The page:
Indeed, we’ve seen that the viral component of the gut is a critical gut microbiome regulator. A Gulf War Illness animal study found that changes in the virome were associated with increased IL-6 levels – and microglial activation in the brains of the mice. Then they used a broad-spectrum antiviral called Ribavirin to reverse the changes in the gut virome, reduce the animals’ leaky gut and their gut inflammation, and even their neuroinflammation.
The authors, one of whom was Nancy Klimas, suggested that antivirals like Ribavirin, by themselves or in combinations with “complementary and alternative compounds and probiotics”, could “form the basis of a novel treatment strategy for GWI (Gulf War Illness). Given the very similar gut findings in ME/CFS/FM and GWI, that treatment strategy should apply to ME/CFS/FM as well.
The coronavirus pandemic is sparking new interest in developing better antivirals. Along the way, we should learn more about how viruses impact the gut and how manipulating gut virus may help to return the gut flora to health. If the Jason/Katz study findings hold up – that could enable us to fix the original immune hole that helped to started all this off in the first place.
Gut Trigger Poll
Please take the Gut Trigger Poll and tell us about your experiences with your gut.
Lenny Jason’s Long-COVID Study is Open (People with ME/CFS and long COVID are invited)
If you or someone you know has been infected with COVID-19, you are invited to participate in a research study that seeks to identify the long-term effects of COVID-19 to help the international community better understand and address this illness and similar ones.
You must be 18 years old or older and able to read and write in English to participate. Participating requires completing an online questionnaire that takes about 30 minutes. People who had ME/CFS before coming down with long COVID are invited to participate.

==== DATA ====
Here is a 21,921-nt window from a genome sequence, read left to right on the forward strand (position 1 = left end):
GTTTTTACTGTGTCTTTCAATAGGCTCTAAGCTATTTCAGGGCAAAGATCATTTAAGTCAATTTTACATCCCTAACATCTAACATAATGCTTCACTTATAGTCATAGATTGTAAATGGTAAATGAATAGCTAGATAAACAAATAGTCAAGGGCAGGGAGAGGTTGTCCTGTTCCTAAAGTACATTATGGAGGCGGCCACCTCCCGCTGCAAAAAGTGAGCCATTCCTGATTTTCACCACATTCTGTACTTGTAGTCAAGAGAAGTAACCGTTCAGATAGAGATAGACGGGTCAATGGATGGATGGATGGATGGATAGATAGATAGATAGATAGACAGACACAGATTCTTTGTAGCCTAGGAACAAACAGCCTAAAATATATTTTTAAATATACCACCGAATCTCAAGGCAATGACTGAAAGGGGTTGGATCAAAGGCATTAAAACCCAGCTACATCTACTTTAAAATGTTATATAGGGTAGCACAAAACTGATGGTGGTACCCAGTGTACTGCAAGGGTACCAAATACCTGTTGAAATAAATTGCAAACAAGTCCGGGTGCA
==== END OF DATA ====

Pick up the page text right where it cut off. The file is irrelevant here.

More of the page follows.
You can access the questionnaire here: https://redcap.is.depaul.edu/surveys/?s=8RM33AP373
More Reasons Long-COVID Research Can Benefit From ME/CFS
It’s silly, it’s beyond silly, really, not to integrate a field – even a small field – that has been working out the same problems found in long COVID for over 30 years. The decision to remove even the mention of ME/CFS research from the RECOVER website is shortsighted, indeed.
As we continue a series on how long-COVID research can benefit from ME/CFS, consider this:
- Accurate Symptom Assessments – The long-COVID studies are using symptom questionnaires that are outdated, inaccurate, and misleading. Recognizing that the standard symptom questionnaires didn’t work in ME/CFS, Leonard Jason created the DePaul Symptom Questionnaire, which uses both frequency and severity of a symptom to assess significance. Until Jason created this questionnaire, there was no way to differentiate the most important symptoms – those which occurred frequently and were severe, such as fatigue and post-exertional malaise, from lesser symptoms.